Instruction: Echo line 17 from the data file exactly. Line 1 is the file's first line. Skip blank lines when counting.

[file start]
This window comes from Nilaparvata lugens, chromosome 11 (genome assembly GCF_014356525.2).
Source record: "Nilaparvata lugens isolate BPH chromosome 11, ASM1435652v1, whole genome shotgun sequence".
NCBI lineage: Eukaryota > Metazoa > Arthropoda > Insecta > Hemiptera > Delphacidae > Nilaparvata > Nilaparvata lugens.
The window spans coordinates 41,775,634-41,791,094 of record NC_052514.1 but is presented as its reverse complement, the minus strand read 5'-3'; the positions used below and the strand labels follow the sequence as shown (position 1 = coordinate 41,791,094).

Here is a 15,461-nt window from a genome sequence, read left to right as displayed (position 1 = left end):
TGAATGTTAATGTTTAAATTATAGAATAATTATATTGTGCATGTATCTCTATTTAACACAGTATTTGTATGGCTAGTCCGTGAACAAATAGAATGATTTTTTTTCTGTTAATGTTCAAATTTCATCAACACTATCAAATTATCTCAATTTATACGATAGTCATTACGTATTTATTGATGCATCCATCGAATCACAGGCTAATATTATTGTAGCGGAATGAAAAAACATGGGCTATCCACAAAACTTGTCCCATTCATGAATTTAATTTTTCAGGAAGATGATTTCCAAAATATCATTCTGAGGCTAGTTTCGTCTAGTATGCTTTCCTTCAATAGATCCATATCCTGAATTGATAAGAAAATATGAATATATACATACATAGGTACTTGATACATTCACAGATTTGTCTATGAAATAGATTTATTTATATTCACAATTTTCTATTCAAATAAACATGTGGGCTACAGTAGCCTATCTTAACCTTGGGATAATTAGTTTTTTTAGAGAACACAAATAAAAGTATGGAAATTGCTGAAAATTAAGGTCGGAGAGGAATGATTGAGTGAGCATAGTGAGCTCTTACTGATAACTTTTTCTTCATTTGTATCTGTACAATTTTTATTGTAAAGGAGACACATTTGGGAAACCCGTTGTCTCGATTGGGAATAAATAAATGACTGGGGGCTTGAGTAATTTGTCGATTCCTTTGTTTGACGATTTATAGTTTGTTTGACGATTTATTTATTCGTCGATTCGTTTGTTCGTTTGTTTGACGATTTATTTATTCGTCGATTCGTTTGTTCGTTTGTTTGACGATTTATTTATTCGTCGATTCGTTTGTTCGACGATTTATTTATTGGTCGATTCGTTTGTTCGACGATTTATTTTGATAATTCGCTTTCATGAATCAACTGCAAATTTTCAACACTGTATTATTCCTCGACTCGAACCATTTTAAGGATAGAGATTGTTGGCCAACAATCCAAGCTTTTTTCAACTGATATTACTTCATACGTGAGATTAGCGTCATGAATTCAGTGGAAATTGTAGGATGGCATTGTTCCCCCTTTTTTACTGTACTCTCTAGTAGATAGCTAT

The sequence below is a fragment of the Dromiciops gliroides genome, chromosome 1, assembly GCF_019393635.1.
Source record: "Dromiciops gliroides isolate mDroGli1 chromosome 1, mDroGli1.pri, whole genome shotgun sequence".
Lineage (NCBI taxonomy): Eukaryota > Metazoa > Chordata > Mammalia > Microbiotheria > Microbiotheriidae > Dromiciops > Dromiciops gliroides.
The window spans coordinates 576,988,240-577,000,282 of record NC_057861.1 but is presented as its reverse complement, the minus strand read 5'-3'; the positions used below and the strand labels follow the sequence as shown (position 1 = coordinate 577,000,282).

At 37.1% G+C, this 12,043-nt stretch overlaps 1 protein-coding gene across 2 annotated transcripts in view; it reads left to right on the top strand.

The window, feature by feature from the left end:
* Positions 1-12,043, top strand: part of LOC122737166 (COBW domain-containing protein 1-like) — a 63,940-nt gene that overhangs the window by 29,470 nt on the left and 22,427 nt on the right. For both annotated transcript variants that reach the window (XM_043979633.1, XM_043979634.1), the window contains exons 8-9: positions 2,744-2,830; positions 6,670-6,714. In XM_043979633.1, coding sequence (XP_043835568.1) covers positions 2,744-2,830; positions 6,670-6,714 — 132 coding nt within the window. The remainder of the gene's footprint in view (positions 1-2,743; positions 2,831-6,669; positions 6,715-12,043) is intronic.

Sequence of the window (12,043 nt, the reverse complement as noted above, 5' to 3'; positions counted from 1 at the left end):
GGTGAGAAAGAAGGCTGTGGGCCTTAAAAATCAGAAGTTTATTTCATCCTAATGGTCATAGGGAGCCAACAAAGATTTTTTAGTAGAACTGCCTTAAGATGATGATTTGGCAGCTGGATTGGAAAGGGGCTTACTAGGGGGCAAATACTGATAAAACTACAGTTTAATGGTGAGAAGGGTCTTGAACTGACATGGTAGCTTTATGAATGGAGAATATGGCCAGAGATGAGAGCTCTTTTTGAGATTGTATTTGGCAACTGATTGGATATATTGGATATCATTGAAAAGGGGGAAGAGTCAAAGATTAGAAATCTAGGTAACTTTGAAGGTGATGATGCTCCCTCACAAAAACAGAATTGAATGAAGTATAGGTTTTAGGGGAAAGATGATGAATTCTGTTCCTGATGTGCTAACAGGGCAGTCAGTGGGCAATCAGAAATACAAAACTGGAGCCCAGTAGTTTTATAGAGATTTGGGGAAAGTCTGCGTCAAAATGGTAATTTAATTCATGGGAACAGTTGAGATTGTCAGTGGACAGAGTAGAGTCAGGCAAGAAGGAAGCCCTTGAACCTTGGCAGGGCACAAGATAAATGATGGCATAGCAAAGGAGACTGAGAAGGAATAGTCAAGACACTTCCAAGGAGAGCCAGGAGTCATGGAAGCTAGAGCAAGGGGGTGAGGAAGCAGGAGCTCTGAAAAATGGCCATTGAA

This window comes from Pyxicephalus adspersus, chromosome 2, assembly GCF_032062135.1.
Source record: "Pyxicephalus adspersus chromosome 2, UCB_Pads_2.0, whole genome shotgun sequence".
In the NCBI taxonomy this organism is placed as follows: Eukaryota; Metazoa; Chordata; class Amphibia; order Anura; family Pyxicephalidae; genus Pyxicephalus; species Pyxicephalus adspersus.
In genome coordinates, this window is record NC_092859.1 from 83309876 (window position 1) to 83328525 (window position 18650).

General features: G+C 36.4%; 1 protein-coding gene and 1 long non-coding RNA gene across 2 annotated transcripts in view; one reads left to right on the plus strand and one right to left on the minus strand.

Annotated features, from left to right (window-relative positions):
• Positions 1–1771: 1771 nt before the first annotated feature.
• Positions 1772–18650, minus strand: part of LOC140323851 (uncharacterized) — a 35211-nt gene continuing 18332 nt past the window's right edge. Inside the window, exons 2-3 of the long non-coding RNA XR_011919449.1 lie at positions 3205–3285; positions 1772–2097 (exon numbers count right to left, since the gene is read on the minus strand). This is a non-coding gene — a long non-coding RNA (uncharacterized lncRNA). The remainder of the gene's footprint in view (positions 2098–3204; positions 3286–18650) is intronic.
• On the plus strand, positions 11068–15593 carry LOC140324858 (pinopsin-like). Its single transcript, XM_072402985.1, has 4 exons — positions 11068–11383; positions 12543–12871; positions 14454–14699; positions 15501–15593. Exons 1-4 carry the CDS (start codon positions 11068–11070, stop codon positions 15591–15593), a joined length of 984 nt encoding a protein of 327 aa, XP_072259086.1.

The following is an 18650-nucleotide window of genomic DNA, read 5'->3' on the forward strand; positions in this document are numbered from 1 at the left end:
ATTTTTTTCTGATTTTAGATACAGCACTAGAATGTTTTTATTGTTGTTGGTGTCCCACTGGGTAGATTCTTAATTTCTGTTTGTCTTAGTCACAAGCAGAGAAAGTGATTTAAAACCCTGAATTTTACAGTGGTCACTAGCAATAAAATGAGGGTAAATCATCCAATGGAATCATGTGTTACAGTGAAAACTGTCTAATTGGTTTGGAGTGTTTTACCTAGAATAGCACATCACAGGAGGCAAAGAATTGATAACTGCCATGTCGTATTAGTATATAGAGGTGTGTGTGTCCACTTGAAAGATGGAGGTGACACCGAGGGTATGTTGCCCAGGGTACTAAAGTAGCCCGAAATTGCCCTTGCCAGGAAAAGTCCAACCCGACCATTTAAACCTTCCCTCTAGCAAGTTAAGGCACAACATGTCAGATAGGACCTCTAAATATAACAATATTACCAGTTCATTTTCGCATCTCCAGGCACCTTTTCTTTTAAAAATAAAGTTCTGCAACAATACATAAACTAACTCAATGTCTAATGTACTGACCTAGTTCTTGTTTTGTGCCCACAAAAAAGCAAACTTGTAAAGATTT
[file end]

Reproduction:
Source record: "Pyxicephalus adspersus chromosome 2, UCB_Pads_2.0, whole genome shotgun sequence".